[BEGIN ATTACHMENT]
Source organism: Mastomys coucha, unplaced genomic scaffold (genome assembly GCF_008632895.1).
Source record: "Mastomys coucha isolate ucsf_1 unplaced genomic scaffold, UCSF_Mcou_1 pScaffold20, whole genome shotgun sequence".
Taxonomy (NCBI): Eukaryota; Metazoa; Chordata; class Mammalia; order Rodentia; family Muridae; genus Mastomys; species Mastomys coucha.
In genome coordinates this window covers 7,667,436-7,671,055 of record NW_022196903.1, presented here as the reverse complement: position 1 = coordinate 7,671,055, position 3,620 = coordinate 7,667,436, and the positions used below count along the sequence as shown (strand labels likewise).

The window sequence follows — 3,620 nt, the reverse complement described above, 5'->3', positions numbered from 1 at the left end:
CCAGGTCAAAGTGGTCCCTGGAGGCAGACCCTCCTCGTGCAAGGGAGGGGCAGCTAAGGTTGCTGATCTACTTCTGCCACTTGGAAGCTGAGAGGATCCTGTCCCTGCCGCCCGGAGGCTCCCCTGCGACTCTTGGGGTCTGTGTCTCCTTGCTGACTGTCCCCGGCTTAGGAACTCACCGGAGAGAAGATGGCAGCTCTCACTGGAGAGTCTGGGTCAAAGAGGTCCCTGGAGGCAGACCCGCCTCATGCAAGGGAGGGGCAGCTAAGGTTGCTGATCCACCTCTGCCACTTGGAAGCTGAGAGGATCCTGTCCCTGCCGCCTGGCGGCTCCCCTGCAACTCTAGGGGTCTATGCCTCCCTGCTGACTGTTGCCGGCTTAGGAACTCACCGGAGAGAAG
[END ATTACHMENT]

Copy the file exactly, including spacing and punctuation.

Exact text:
Source organism: Mastomys coucha, unplaced genomic scaffold (genome assembly GCF_008632895.1).
Source record: "Mastomys coucha isolate ucsf_1 unplaced genomic scaffold, UCSF_Mcou_1 pScaffold20, whole genome shotgun sequence".
Taxonomy (NCBI): Eukaryota; Metazoa; Chordata; class Mammalia; order Rodentia; family Muridae; genus Mastomys; species Mastomys coucha.
In genome coordinates this window covers 7,667,436-7,671,055 of record NW_022196903.1, presented here as the reverse complement: position 1 = coordinate 7,671,055, position 3,620 = coordinate 7,667,436, and the positions used below count along the sequence as shown (strand labels likewise).

The window sequence follows — 3,620 nt, the reverse complement described above, 5'->3', positions numbered from 1 at the left end:
CCAGGTCAAAGTGGTCCCTGGAGGCAGACCCTCCTCGTGCAAGGGAGGGGCAGCTAAGGTTGCTGATCTACTTCTGCCACTTGGAAGCTGAGAGGATCCTGTCCCTGCCGCCCGGAGGCTCCCCTGCGACTCTTGGGGTCTGTGTCTCCTTGCTGACTGTCCCCGGCTTAGGAACTCACCGGAGAGAAGATGGCAGCTCTCACTGGAGAGTCTGGGTCAAAGAGGTCCCTGGAGGCAGACCCGCCTCATGCAAGGGAGGGGCAGCTAAGGTTGCTGATCCACCTCTGCCACTTGGAAGCTGAGAGGATCCTGTCCCTGCCGCCTGGCGGCTCCCCTGCAACTCTAGGGGTCTATGCCTCCCTGCTGACTGTTGCCGGCTTAGGAACTCACCGGAGAGAAG